Lecture 5

Lecture 5 - Last Lecture Physics 231 General University...

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Physics 231 General University Physics Spring 2007 Lecture 5 Last Lecture ± Constant acceleration ± Kinematic equations Today ± Properties of Vectors ± Components ± Adding Vectors Algebraically Coordinate Systems ± Used to describe the position of a point in space ± Coordinate system consists of ± a fixed reference point called the origin ± specific axes with scales and labels ± instructions on how to label a point relative to the origin and the axes Cartesian Coordinate System ± Also called rectangular coordinate system ± x - and y - axes intersect at the origin ± Points are labeled ( x , y ) ± Scales (m, cm, mi, etc.) Rene Descartes (cm) (cm) Polar Coordinate System ± Origin and reference line are noted ± Point is distance r from the origin in the direction of angle θ , ccw from reference line ± Points are labeled ( r , ) ± Scales
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Polar to Cartesian Coordinates ± Based on forming a right triangle from r and θ ± x = r cos θ ± y = r sin θ Cartesian to Polar Coordinates ± r is the hypotenuse and θ an angle ± θ must be counter-clock- wise (ccw) from positive x axis for these equations to be valid 22 tan y x rx y θ = =+ Example 3.1 ± The Cartesian coordinates of a point in the xy plane are ( x,y ) = (-3.50, -2.50) m, as shown in the figure. Find the polar coordinates of this point. ± Solution: From Equation 3.4, and from Equation 3.3, 2 2 (3 . 5 0 m ) (2 . 5 0 m ) 4 . 3 0 m rxy =+= + = 2.50 m tan 0.714 3.50 m 216 y x == = Note: not 36 D Vectors and Scalars ± A scalar quantity is completely specified by a single value with an appropriate unit and has no direction. ± A vector quantity is completely described by a number and appropriate units plus a direction. Vector Notation ± When handwritten, use an arrow: ± When printed, will be in bold print: A ± When dealing with just the magnitude of a vector in print, an italic letter will be used: A or | A | ± The magnitude of the vector has physical units ± The magnitude of a vector is always a positive number A G Vector Example ± A particle travels from A to B along the path shown by the dotted red line ± This is the distance traveled and is a scalar ± The displacement is the solid line from A to B ± The displacement is independent of the path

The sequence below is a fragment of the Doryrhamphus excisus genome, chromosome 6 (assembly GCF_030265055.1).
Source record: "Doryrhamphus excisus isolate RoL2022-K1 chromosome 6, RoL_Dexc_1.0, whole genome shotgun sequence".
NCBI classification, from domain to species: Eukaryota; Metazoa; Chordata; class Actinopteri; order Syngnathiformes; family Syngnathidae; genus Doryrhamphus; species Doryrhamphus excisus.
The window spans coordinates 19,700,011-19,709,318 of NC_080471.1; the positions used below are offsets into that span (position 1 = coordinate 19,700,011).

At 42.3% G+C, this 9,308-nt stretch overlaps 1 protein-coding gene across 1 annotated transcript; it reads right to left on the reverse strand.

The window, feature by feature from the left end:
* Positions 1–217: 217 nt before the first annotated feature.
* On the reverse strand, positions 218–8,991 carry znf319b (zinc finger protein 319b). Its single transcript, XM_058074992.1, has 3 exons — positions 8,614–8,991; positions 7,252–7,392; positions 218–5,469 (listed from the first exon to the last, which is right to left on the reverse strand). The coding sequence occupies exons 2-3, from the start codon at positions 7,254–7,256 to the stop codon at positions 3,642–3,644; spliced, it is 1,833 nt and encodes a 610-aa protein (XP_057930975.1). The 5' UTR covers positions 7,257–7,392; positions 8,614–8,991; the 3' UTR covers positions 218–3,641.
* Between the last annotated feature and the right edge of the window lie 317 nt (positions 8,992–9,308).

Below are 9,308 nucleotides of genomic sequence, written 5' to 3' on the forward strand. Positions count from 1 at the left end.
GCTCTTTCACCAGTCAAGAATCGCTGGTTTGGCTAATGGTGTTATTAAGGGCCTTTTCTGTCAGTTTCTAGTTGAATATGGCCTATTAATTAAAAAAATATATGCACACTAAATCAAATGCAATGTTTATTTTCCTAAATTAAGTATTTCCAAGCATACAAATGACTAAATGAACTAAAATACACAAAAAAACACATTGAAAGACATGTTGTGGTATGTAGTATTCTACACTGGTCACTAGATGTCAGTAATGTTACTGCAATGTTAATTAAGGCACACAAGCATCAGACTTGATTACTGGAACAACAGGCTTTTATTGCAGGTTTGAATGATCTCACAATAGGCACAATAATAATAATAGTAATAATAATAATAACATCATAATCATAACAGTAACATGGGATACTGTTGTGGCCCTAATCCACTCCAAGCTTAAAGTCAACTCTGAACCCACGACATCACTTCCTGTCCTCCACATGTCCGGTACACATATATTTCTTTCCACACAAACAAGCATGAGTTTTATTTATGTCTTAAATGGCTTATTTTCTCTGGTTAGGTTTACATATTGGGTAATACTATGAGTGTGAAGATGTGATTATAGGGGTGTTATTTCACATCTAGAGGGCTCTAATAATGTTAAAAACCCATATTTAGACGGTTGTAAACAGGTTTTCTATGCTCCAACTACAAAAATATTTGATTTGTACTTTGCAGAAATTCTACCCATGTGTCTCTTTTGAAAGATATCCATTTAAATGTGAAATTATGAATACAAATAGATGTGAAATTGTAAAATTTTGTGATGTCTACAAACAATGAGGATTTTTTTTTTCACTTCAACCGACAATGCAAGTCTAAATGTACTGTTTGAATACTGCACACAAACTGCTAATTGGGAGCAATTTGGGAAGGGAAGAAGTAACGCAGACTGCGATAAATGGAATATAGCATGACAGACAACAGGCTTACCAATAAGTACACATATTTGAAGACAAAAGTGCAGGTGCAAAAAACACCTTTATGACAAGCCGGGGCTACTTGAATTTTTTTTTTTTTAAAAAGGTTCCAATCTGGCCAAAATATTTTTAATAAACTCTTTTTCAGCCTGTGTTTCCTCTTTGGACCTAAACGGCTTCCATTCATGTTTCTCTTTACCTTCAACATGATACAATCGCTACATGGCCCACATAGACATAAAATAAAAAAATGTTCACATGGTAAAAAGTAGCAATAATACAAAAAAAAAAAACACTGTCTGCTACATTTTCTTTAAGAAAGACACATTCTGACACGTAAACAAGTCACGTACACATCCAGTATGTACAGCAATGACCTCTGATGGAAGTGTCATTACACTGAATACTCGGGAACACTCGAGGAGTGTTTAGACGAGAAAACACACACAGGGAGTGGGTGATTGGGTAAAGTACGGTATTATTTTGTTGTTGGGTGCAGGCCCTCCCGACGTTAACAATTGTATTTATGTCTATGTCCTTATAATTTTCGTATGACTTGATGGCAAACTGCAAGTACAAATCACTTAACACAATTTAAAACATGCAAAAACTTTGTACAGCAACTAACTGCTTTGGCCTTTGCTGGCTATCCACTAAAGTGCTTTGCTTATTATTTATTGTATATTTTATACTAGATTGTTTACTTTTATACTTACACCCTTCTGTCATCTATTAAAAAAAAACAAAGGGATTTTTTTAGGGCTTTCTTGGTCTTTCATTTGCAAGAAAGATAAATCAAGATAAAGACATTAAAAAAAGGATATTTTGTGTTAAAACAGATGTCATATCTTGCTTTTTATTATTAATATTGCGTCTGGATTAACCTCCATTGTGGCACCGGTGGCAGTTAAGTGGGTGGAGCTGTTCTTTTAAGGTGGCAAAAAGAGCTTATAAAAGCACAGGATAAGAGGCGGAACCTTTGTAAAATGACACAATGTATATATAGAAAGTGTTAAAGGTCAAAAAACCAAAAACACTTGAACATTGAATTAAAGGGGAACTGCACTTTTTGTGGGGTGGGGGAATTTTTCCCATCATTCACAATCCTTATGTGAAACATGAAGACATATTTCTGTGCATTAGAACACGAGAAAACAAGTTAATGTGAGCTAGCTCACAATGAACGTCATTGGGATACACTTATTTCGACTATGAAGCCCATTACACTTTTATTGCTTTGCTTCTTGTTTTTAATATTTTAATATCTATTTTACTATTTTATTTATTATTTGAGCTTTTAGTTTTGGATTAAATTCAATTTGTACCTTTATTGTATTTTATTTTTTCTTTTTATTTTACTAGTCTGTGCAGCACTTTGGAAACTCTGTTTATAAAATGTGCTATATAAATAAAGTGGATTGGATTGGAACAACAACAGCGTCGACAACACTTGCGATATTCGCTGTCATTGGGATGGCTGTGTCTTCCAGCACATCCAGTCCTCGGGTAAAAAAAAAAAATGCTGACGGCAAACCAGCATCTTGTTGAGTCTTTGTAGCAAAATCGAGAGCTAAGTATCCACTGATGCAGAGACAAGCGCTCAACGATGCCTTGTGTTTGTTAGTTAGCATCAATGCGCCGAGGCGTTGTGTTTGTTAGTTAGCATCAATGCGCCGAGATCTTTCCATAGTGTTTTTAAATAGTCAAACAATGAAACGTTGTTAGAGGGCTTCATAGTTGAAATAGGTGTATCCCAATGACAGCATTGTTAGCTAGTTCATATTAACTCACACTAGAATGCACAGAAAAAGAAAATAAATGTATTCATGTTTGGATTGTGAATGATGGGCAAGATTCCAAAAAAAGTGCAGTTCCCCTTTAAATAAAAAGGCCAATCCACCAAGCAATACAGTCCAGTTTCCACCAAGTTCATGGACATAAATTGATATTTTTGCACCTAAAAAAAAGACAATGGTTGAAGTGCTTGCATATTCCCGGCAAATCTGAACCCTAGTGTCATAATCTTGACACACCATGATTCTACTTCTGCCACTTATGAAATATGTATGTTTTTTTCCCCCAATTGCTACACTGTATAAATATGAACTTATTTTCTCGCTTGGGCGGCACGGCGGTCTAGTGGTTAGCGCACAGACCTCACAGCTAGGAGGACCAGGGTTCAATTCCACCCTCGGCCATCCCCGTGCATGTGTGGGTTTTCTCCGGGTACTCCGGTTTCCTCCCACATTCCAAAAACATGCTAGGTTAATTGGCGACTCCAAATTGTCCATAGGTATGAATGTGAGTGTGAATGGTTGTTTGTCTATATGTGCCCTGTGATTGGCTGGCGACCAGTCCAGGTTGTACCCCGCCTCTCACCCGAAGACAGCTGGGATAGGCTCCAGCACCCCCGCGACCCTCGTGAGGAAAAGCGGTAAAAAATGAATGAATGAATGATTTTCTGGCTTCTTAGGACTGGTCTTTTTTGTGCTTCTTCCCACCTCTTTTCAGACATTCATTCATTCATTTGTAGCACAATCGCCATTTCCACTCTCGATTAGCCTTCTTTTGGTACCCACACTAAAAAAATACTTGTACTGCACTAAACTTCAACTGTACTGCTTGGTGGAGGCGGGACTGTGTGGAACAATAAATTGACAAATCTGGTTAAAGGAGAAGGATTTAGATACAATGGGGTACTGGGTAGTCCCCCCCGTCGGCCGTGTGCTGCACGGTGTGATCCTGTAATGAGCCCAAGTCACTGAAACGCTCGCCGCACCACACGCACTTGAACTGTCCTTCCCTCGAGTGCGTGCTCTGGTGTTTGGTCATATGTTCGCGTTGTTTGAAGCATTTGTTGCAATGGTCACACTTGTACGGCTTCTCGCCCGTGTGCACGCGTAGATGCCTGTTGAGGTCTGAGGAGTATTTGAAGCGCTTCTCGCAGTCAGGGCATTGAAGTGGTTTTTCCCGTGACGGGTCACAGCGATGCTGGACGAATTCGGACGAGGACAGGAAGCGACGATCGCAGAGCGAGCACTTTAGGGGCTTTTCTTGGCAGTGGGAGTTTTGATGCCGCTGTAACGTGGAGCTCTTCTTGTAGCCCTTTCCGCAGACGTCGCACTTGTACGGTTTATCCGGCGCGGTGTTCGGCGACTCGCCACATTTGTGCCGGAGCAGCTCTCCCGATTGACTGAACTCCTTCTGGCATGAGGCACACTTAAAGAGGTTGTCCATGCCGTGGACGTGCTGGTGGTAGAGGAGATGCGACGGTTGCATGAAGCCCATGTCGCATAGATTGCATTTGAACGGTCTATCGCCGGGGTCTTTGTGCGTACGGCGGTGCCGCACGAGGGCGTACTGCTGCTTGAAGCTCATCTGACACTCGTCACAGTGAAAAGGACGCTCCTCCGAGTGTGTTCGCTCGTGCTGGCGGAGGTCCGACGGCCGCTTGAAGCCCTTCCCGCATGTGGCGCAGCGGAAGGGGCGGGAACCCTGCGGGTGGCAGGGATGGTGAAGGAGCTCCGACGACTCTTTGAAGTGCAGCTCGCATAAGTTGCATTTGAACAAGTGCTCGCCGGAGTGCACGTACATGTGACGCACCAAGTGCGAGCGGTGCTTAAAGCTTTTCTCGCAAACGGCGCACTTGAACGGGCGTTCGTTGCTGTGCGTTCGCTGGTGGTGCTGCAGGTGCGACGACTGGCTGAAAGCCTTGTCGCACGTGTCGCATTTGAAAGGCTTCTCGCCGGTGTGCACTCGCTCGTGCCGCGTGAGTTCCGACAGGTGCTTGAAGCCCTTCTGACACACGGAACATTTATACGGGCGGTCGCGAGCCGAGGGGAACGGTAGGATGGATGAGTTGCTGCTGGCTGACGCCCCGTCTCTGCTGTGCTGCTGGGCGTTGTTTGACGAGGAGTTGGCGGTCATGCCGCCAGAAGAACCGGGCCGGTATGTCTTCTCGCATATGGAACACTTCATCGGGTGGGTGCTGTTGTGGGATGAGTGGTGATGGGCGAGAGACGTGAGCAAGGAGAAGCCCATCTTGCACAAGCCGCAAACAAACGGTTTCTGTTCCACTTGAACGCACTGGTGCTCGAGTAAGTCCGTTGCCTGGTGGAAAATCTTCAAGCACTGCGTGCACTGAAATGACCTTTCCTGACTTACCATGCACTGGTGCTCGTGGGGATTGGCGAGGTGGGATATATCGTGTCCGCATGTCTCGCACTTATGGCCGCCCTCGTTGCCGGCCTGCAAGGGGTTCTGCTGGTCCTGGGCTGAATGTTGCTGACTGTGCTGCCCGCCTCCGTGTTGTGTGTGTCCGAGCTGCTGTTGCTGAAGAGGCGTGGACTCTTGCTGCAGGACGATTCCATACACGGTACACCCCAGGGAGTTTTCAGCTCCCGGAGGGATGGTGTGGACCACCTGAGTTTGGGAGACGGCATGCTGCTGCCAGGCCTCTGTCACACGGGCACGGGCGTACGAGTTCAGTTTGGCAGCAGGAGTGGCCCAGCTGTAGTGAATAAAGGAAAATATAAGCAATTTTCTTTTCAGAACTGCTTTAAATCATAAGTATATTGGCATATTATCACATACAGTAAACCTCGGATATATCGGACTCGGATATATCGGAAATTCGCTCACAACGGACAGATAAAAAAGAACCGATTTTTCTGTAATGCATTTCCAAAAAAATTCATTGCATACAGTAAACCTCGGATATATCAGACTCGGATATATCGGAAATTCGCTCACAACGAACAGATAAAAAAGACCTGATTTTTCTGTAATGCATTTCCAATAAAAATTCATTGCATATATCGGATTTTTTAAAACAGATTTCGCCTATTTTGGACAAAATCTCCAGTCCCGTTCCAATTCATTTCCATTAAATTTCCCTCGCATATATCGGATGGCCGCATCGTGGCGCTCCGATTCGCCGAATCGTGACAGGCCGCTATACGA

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This note was uploaded on 11/16/2010 for the course PHY 231 taught by Professor Ellis during the Spring '08 term at Kentucky.

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Lecture 5 - Last Lecture Physics 231 General University...

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